DB CooperMarcus Schrenker was arraigned today and quickly pleaded “not guilty” to the charges of intentionally destroying an aircraft and faking a distress call. His public defender (wow that sucks), obviously reacting to the “not guilty” plea, has indicated that he has “reasonable cause” to believe Schrenker is suffering from a mental condition. (We are guessing acute Gottagetawayfromthiscastratingbitchwiththecashitis, but the situation is fluid).
Pilot pleads not guilty in plane crash death hoax [CNN]
Icon Wealth Management
- 22 Jan 2009 at 4:33 PM
- 20 Jan 2009 at 3:55 PM
The Post gives us this tantalizing hint on the possible status of Marcus Mistress Kelly Baker describing the days and moments before his last fateful flight:
Days before he tried to fake his death in a bizarre plane crash, accused swindler Marcus Schrenker pulled another brazen stunt – whisking his mistress away for a New Year’s Eve tryst in Florida as authorities raided his wife’s Indiana home.
The rogue investment manager, 38, flew girlfriend Kelly Baker, 31, to Key West….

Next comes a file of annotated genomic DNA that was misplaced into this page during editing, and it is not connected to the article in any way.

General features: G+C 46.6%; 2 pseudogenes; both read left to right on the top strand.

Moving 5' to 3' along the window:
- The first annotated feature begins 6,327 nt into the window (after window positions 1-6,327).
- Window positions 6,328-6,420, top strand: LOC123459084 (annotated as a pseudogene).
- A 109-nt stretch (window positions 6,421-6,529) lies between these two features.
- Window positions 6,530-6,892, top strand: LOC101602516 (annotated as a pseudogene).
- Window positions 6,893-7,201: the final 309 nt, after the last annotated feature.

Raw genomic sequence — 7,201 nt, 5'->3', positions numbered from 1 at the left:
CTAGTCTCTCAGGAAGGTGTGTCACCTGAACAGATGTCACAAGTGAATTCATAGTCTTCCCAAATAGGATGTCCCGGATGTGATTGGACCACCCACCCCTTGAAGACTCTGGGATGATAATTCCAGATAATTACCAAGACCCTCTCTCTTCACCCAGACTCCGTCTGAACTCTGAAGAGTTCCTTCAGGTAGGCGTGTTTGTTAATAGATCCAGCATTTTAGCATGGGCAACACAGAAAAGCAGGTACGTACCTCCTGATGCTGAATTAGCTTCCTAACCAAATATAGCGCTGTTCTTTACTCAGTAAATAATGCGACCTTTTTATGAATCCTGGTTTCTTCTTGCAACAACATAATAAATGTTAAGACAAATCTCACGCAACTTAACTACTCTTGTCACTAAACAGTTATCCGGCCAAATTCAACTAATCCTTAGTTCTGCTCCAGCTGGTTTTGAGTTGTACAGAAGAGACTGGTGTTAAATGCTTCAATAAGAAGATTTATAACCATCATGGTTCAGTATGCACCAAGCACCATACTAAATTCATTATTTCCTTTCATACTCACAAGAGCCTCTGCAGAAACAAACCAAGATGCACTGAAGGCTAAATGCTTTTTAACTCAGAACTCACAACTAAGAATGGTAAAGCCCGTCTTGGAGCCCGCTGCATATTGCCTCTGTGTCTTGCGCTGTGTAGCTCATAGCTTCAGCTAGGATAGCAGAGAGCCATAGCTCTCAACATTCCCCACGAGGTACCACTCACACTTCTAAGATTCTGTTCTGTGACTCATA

She and Schrenker flew back home New Year’s Day and are seen in the videotape lounging at a table in the airport lobby.
“She was sick – probably from the night before,” said a source who saw the couple’s return.
Video footage shows [Schrenker] calmly loading and checking his plane, and doing doughnuts on the snowy airfield in a pickup truck before takeoff.
On The Wings Of Lust [New York Post]
- 20 Jan 2009 at 3:22 PM
“Ok, let’s see. Emergency. Emergency. Something that would make me just keep flying like… like on… autopilot. Yes. Autopilot. Why would I put the autopilot on. Hmmm. Weather? Mile high club? Heh heh heh. Hmmm. Damaged aircraft? Damaged aircraft that I can’t see out of. Damaged… window? Damaged windscreen. Jacksonville Center, November 428 Delta Charlie, my face has exploded and my windscreen is bleeding massively. No… no, that’s not it. Jacksonville Center, my windscreen has exploded and I’m bleeding horribly. No… sounds to… ghoulish. I need it to be professional. I’m being recorded. This will be in the history books, my last words. It has to sound… like I’m still in command going down fighting. A hero to the last. My windscreen is broken and I… no. Windscreens don’t explode, or just break they… implode. Imploded. My windscreen has imploded. Jacksonville Center, November 428 Delta Charlie, my windscreen has imploded and… hmmmm. And… and I’m bleeding… how am I bleeding? Glass… everywhere. Cut… jugular. What’s the word? Prolifically? Protagonist? Pro… fusely. Profusely. Jacksonville Center, November 428 Delta Charlie, my windscreen has imploded and I’m bleeding profusely. Yes… yes… that’s it.”